I admit having been chilled by the trade show billboards. By reading “the Number 1 trade show for creative
women fairies”, I wondered if the organizers (in this case Marie Claire Ideas) would suggest that men had no place here. That DIY and craft are and remain the prerogative of solely women. Men are under-represented in needlework and sewing, I cannot argue that, but is this a reason to exclude them completely? Centuries of social norms confined women to houseworks like embroidery, sewing, knitting and decorating their homes, but can we have the same look in 2013? There are still so many preconceived ideas to fight. I invite you to read the Male Pattern Boldness blog and to enjoy the image of a male sewer.
So yesterday I went to the DIY and Craft trade show hoping to cross original ideas, unusual shops and independent craftsmen. I wanted to be surprised and I truly was.
My three favorites here were:
Rio Fukuda, a felted wool sculptor. With her hands, she transforms wool balls into delicacies. A great idea for decoration that will make you salivate.. You can see her creations on the website (in Japanese only).
Her Little World, a children pattern designer. I have never bought any pattern and even less for children, this is to say that her stall really captured my attention by the colourful and original dresses. You can take a look on her catalog here (in French).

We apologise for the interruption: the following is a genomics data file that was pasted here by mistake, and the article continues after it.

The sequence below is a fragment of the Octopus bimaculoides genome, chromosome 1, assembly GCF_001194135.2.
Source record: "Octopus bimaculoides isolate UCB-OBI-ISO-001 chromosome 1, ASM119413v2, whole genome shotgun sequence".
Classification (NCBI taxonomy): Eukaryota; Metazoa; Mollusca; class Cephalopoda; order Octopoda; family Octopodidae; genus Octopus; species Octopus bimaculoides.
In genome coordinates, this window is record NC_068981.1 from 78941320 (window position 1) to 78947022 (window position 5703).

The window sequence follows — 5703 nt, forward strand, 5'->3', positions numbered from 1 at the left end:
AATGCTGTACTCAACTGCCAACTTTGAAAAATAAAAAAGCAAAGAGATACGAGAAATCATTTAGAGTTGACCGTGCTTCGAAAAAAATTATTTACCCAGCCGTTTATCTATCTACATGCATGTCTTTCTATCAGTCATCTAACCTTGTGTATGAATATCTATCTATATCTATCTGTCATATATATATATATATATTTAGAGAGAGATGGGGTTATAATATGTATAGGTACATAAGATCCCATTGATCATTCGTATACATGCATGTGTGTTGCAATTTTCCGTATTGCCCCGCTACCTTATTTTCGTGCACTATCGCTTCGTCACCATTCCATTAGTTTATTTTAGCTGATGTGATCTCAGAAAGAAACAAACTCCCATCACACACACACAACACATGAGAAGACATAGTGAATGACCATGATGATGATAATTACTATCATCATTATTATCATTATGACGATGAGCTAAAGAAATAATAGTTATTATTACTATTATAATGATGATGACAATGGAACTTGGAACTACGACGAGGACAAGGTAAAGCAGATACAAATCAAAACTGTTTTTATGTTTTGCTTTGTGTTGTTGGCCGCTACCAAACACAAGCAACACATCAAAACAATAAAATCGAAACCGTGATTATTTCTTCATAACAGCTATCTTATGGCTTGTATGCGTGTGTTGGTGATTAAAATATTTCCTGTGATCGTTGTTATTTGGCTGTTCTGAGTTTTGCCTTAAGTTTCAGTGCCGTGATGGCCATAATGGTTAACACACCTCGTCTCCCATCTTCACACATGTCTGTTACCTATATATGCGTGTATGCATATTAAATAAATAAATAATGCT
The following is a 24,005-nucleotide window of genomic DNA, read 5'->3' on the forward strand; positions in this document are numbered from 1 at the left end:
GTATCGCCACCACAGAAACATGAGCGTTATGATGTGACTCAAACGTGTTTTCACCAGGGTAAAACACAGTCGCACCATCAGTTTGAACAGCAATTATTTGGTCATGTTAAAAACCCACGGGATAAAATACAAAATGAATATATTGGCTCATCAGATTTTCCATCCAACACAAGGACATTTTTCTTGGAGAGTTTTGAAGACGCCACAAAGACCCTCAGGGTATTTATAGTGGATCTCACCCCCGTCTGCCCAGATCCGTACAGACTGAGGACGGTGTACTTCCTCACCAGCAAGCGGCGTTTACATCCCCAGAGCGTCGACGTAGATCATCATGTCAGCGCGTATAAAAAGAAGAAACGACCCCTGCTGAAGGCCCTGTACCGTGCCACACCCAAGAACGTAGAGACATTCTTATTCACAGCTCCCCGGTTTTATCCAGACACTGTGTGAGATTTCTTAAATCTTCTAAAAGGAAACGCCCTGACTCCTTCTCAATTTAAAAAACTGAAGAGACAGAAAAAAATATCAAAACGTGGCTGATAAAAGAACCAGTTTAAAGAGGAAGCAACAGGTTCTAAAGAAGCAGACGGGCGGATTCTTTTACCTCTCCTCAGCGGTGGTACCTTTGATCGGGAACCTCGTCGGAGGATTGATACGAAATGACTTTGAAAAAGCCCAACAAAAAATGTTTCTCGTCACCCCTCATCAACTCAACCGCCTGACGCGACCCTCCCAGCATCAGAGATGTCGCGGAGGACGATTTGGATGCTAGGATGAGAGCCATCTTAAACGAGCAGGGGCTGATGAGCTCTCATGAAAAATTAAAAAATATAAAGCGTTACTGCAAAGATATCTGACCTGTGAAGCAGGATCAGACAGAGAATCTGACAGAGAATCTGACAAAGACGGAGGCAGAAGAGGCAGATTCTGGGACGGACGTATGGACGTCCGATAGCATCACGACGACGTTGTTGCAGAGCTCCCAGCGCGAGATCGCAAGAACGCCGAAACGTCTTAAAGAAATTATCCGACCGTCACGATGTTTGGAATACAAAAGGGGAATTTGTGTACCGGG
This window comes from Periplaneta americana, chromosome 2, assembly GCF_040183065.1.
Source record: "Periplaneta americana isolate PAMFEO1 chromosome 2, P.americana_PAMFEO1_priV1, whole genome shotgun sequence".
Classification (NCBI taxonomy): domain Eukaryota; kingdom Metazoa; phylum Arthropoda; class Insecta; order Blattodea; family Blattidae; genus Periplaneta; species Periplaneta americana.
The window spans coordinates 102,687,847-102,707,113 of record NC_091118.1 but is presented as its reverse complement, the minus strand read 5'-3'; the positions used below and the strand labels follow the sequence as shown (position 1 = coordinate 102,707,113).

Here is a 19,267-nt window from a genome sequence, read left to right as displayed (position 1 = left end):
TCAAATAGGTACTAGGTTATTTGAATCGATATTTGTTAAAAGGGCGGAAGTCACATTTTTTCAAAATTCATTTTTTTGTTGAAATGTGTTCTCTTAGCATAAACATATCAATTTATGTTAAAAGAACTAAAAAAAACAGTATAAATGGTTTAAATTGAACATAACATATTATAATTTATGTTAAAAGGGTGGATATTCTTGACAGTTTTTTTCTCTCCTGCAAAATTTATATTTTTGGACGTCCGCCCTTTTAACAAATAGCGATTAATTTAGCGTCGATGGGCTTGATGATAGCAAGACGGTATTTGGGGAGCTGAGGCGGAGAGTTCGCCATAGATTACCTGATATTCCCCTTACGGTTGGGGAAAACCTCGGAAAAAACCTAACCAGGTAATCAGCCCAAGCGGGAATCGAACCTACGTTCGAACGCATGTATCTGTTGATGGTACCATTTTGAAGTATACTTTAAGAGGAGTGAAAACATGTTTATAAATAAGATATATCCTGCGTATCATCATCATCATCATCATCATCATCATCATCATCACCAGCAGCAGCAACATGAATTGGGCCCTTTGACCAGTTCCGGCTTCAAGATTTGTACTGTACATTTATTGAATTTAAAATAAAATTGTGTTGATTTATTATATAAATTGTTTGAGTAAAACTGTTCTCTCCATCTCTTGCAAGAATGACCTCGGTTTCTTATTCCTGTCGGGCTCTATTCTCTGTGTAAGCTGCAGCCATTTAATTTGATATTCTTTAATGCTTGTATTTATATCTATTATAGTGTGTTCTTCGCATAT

Emalisa, the crochet maker. She fashions herself and with the help of a Madagascar family small objects in crochet (flowers, bows, leaves, birds, dolls) that you can use to decorate your home or your clothes. So versatile. No website yet.
You can also meet Aime comme Marie or Deer and Doe on their stands, it is always a good opportunity to exchange with them on patterns that you have already used and to discover others. There are also plenty of haberdasheries and sewing and overlocking machines makers. You have all you need to start crafting yourself.
The tradeshow lasts until November 17 at Paris Porte de Versailles. A great opportunity to make discoveries and meet with known and not so well known craftsmen and craftsladies.